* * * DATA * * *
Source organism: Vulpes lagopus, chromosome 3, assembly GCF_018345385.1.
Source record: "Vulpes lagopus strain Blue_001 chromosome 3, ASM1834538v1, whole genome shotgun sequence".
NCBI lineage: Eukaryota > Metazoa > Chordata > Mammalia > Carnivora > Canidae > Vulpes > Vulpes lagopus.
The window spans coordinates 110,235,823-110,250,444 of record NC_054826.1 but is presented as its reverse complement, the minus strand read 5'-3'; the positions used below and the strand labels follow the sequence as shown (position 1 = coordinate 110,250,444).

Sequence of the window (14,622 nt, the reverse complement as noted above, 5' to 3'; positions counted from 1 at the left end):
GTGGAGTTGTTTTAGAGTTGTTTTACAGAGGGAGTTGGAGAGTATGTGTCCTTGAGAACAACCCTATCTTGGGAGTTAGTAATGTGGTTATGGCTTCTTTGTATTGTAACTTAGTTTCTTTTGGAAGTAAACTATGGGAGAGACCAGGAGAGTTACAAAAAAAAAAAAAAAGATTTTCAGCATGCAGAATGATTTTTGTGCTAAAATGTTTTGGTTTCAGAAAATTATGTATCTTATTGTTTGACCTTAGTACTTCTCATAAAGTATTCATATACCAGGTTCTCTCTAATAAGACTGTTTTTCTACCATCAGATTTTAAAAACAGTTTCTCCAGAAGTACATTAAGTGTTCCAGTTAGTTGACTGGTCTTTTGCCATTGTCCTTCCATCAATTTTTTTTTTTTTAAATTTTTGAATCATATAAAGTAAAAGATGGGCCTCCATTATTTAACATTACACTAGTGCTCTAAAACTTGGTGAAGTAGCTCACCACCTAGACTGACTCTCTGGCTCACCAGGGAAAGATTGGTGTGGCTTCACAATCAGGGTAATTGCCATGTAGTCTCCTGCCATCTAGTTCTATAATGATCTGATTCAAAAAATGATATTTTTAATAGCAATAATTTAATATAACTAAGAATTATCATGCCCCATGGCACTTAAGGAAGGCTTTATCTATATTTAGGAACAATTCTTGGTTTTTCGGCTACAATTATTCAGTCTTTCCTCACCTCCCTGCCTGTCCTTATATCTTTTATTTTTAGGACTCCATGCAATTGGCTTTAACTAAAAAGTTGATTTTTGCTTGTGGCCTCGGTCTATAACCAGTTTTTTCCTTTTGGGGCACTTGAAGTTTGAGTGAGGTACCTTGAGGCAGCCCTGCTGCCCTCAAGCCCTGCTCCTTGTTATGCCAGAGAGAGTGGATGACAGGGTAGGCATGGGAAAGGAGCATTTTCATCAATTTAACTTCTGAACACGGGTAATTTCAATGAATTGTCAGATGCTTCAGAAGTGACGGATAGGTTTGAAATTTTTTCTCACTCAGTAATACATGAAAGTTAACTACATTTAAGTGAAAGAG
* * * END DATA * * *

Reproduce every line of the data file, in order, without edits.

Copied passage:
Source organism: Vulpes lagopus, chromosome 3, assembly GCF_018345385.1.
Source record: "Vulpes lagopus strain Blue_001 chromosome 3, ASM1834538v1, whole genome shotgun sequence".
NCBI lineage: Eukaryota > Metazoa > Chordata > Mammalia > Carnivora > Canidae > Vulpes > Vulpes lagopus.
The window spans coordinates 110,235,823-110,250,444 of record NC_054826.1 but is presented as its reverse complement, the minus strand read 5'-3'; the positions used below and the strand labels follow the sequence as shown (position 1 = coordinate 110,250,444).

Sequence of the window (14,622 nt, the reverse complement as noted above, 5' to 3'; positions counted from 1 at the left end):
GTGGAGTTGTTTTAGAGTTGTTTTACAGAGGGAGTTGGAGAGTATGTGTCCTTGAGAACAACCCTATCTTGGGAGTTAGTAATGTGGTTATGGCTTCTTTGTATTGTAACTTAGTTTCTTTTGGAAGTAAACTATGGGAGAGACCAGGAGAGTTACAAAAAAAAAAAAAAAGATTTTCAGCATGCAGAATGATTTTTGTGCTAAAATGTTTTGGTTTCAGAAAATTATGTATCTTATTGTTTGACCTTAGTACTTCTCATAAAGTATTCATATACCAGGTTCTCTCTAATAAGACTGTTTTTCTACCATCAGATTTTAAAAACAGTTTCTCCAGAAGTACATTAAGTGTTCCAGTTAGTTGACTGGTCTTTTGCCATTGTCCTTCCATCAATTTTTTTTTTTTTAAATTTTTGAATCATATAAAGTAAAAGATGGGCCTCCATTATTTAACATTACACTAGTGCTCTAAAACTTGGTGAAGTAGCTCACCACCTAGACTGACTCTCTGGCTCACCAGGGAAAGATTGGTGTGGCTTCACAATCAGGGTAATTGCCATGTAGTCTCCTGCCATCTAGTTCTATAATGATCTGATTCAAAAAATGATATTTTTAATAGCAATAATTTAATATAACTAAGAATTATCATGCCCCATGGCACTTAAGGAAGGCTTTATCTATATTTAGGAACAATTCTTGGTTTTTCGGCTACAATTATTCAGTCTTTCCTCACCTCCCTGCCTGTCCTTATATCTTTTATTTTTAGGACTCCATGCAATTGGCTTTAACTAAAAAGTTGATTTTTGCTTGTGGCCTCGGTCTATAACCAGTTTTTTCCTTTTGGGGCACTTGAAGTTTGAGTGAGGTACCTTGAGGCAGCCCTGCTGCCCTCAAGCCCTGCTCCTTGTTATGCCAGAGAGAGTGGATGACAGGGTAGGCATGGGAAAGGAGCATTTTCATCAATTTAACTTCTGAACACGGGTAATTTCAATGAATTGTCAGATGCTTCAGAAGTGACGGATAGGTTTGAAATTTTTTCTCACTCAGTAATACATGAAAGTTAACTACATTTAAGTGAAAGAG